Several years before Rathbone became the most famous Sherlock Holmes of them all, he played Philo Vance in this early talkie, and it’s kind of interesting to watch on that level; he is referred to as Holmes at least once during the course of the movie, and even goes into a Holmesian what-you-did-last-night type of monologue that is just like the sort of thing Holmes would do in the stories. This movie is in itself quite interesting, with some well-staged murders (including one that involves a house of cards) and a clever story, but it suffers a little from being slow as molasses at times, and many of the lesser actors were still working in the overdone silent acting style that was quickly becoming out of date during the talkie era. It’s worth catching for Rathbone and Roland Young fans who like a good mystery.

Beautiful Dreamer (1952)

Article #1017 by Dave Sindelar
Viewing Date: 12-27-2003
Posting Date: 5-25-2004
Directed by Gilberto Martinez Solares
Featuring German Valdes (Tin Tan), Lilia del Valle, Wolf Ruvinskis

A caveman is engaged in a struggle with a rival for the love of a cavewoman.

At this point I have seen several foreign movies in their native languages without subtitles, and usually my reaction is one of head-scratching inconclusiveness. There are those handful of movies, though, that still seem to come across despite the fact that you can’t understand what’s being said, and this is one of them. Part of it is that it’s a caveman movie, and the pleasures of those movies usually have little to do with clever dialogue; it’s to see dinosaurs (in this case, puppets) and men and women in skimpy costumes. The fact that this is also a slapstick comedy also helps, due to the fact that it relies on visual jokes rather than verbal ones. German Valdes is in his element here, and his energy makes this romp rather enjoyable. It gets a little more difficult to follow when the action moves to the modern times, with our hapless caveman trying to cope with a world in which his usual methods of communication (rubbing noses, patting people about the face with three-stooges-like gestures, and hitting people over the head with clubs, the latter being extremely common) are no longer acceptable, but even here some of the plot elements and themes come through (including one involving either reincarnation or ancestral memories). For anyone wishing to try their luck at watching an unsubtitled and undubbed foreigh movie, this is one that I’d recommend. Incidentally, Wolf Ruvinskis would go on to play Neutron.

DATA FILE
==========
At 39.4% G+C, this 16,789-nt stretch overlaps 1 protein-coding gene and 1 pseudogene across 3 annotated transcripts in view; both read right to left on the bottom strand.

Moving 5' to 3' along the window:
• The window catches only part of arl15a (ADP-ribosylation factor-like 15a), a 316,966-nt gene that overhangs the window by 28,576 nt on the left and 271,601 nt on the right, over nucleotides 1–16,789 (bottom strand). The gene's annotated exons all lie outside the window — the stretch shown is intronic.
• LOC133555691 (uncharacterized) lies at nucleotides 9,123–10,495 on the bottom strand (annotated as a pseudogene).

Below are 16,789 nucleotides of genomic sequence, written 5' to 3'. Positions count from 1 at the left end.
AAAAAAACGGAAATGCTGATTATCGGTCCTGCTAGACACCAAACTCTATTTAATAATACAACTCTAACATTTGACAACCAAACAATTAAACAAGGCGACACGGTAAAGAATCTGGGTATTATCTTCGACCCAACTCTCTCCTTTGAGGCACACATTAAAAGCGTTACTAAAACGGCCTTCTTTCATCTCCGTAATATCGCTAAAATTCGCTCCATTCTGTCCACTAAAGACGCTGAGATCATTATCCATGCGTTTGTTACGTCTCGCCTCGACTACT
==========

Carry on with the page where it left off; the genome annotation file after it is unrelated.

The Old Dark House (1963)

Article #1016 by Dave Sindelar
Viewing Date: 12-26-2003
Posting Date: 5-24-2004
Directed by William Castle
Featuring Tom Poston, Robert Morley, Janette Scott

An American car salesman tries to deliver a new car to the home of a man with whom he shares an apartment, and he ends up stranded in a house of eccentrics, one of which is intent on killing off the rest.